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HERE liv'd in Lombardy, as Authors write,
In days of old, a wise and worthy knight;
But in due time, when fixty years were o'er, He vow'd to lead this vitious life no more ;
10 Whether pure holiness inspir'd his mind, Or dotage turn'd his brain, is hard to find; But his high courage prick'd him forth to wed, And try the pleasures of a lawful bed. This was his nightly dream, his daily care, 15 And to the heav'nly pow'rs his constant pray'r,
NOTI'S. JANUARY AND MAY.] This Translation was done at fixteen or seventeen years of Age, P.
Once ere he dy'd, to taste the blissful life.
These thoughts he fortify'd with reasons ftill,
and fair, 25
But what so pure, which envious tongues will spare ?
With matchless impudence they style a wife 45 The dear-bought curse, and lawful plague of life; A bosom-serpent, a domestic evil, A night-invasion, and a mid-day devil. Let not the wise these fand'rous words regard, But curfe the bones of ev'ry lying bard. 50 All other goods by fortune's hand are giv'n, A wife is the peculiar gift of heav'n. Vain fortune's favours, never at a stay, Like empty shadows, pass, and glide way; One solid comfort, our eternal wife,
55 Abundantly supplies us all our life : This blefing lafts (if those who try say true) As long as heart can wish — and longer too.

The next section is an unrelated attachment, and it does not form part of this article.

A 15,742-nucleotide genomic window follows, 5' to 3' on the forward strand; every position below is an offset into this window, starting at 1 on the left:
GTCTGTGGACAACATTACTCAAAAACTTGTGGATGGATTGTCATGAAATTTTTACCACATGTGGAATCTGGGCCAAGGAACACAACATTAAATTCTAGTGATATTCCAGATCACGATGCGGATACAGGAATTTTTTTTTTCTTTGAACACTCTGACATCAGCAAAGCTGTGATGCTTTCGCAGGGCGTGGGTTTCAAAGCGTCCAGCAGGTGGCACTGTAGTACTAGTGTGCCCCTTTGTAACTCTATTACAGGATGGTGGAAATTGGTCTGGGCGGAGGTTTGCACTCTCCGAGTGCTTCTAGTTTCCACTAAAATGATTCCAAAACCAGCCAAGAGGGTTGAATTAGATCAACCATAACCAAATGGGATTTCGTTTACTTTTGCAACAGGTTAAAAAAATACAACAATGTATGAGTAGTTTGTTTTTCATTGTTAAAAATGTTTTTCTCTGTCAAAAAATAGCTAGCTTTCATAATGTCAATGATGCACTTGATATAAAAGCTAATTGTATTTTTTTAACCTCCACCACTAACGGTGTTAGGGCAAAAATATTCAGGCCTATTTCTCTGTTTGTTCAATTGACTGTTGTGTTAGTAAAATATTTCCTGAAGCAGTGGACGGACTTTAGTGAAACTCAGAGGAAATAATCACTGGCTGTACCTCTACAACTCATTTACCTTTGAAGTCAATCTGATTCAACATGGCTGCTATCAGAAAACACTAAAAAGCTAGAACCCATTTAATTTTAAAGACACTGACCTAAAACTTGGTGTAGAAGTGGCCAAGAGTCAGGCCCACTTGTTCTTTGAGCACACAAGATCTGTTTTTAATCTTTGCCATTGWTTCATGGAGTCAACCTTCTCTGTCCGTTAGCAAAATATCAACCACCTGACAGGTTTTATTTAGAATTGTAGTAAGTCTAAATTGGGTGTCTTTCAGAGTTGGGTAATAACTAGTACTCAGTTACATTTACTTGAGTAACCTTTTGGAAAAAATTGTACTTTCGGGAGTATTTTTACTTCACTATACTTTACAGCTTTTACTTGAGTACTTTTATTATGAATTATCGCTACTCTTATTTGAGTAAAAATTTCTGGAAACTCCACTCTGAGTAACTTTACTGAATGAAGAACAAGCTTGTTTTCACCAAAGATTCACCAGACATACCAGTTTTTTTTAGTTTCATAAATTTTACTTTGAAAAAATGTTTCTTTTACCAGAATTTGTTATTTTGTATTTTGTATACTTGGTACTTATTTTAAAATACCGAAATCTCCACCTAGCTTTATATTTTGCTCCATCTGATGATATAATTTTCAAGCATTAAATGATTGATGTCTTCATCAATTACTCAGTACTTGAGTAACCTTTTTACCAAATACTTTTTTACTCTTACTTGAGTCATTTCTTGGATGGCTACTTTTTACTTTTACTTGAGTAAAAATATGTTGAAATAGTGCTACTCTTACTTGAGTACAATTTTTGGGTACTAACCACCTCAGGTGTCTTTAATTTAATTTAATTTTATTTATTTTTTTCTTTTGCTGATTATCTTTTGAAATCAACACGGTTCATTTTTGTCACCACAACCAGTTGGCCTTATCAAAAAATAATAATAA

Our grandfire Adam, ere of Eve possess’d, Alone, and ev'n in Paradise unbless'd,
60 With mournful looks the blissful scenes survey'd, And wander'd in the folitary shade: The Maker faw, took pity, and bestow'd Woman, the last, the best reservåd of God.
A Wife! ah gentle deities, can he That has a wife, e'er feel adversity? Vould men but follow what the sex advise, All things would prosper, all the world grow wise. Twas by Rebecca's aid that Jacob won His father's blessing from an elder fon : 70 busive Nabal ow'd his forfeit life to the wise conduct of a prudent wife: Vol. II.
Heroic Judith, as old Hebrews show,
75 Was sheath'd, and Israel liv'd to bless the Lord.
These weighty motives, January the fage
My friends, he cry'd (and caft a mournful look 8; Around the room, and figh'd before he spoke:) Beneath the weight of threescore years I bend, And worn with cares, am haft’ning to my end; How I have liv’d, alas! you know too well, In worldly follies, which I blush to tell ;
90 But gracious heav'n has ope'd my eyes at last, With due regret I view my vices paft, And, as the precept of the Church decrees, Will take a wife, and live in holy ease. But since by counsel all things should be done, 93 And many
heads are wiser still than one; Chuse
who best shall be content When my desire's approv'd by your consent.
One caution yet is needful to be told, To guide your choice; this wife must not be old:100
There goes a saying, and 'twas shrewdly said,
sense amiss ;
And since I speak of wedlock, let me say, (As, thank my stars, in modest truth I may)